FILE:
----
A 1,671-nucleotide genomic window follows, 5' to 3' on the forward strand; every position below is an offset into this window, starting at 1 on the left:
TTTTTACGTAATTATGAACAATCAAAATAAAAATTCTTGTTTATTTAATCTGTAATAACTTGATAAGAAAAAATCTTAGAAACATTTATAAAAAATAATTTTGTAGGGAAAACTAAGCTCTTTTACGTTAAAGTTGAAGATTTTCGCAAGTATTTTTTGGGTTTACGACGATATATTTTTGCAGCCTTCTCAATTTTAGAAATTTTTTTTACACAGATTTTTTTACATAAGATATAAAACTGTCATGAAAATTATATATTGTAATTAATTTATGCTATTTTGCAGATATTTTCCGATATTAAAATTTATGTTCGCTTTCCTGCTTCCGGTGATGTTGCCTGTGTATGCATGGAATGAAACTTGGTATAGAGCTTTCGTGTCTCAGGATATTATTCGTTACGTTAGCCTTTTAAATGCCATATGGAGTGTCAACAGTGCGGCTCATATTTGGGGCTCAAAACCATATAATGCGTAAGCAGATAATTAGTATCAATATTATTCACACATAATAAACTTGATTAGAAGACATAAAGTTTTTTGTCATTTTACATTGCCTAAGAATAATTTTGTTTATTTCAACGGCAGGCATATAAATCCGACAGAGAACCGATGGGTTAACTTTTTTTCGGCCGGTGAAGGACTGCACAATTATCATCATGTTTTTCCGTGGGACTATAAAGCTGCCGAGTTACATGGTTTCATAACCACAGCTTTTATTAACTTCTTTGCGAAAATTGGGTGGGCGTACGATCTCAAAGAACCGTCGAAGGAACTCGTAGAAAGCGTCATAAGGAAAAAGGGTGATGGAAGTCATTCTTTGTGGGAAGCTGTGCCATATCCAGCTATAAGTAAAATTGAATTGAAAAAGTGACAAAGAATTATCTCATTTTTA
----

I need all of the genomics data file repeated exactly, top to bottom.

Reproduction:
A 1,671-nucleotide genomic window follows, 5' to 3' on the forward strand; every position below is an offset into this window, starting at 1 on the left:
TTTTTACGTAATTATGAACAATCAAAATAAAAATTCTTGTTTATTTAATCTGTAATAACTTGATAAGAAAAAATCTTAGAAACATTTATAAAAAATAATTTTGTAGGGAAAACTAAGCTCTTTTACGTTAAAGTTGAAGATTTTCGCAAGTATTTTTTGGGTTTACGACGATATATTTTTGCAGCCTTCTCAATTTTAGAAATTTTTTTTACACAGATTTTTTTACATAAGATATAAAACTGTCATGAAAATTATATATTGTAATTAATTTATGCTATTTTGCAGATATTTTCCGATATTAAAATTTATGTTCGCTTTCCTGCTTCCGGTGATGTTGCCTGTGTATGCATGGAATGAAACTTGGTATAGAGCTTTCGTGTCTCAGGATATTATTCGTTACGTTAGCCTTTTAAATGCCATATGGAGTGTCAACAGTGCGGCTCATATTTGGGGCTCAAAACCATATAATGCGTAAGCAGATAATTAGTATCAATATTATTCACACATAATAAACTTGATTAGAAGACATAAAGTTTTTTGTCATTTTACATTGCCTAAGAATAATTTTGTTTATTTCAACGGCAGGCATATAAATCCGACAGAGAACCGATGGGTTAACTTTTTTTCGGCCGGTGAAGGACTGCACAATTATCATCATGTTTTTCCGTGGGACTATAAAGCTGCCGAGTTACATGGTTTCATAACCACAGCTTTTATTAACTTCTTTGCGAAAATTGGGTGGGCGTACGATCTCAAAGAACCGTCGAAGGAACTCGTAGAAAGCGTCATAAGGAAAAAGGGTGATGGAAGTCATTCTTTGTGGGAAGCTGTGCCATATCCAGCTATAAGTAAAATTGAATTGAAAAAGTGACAAAGAATTATCTCATTTTTA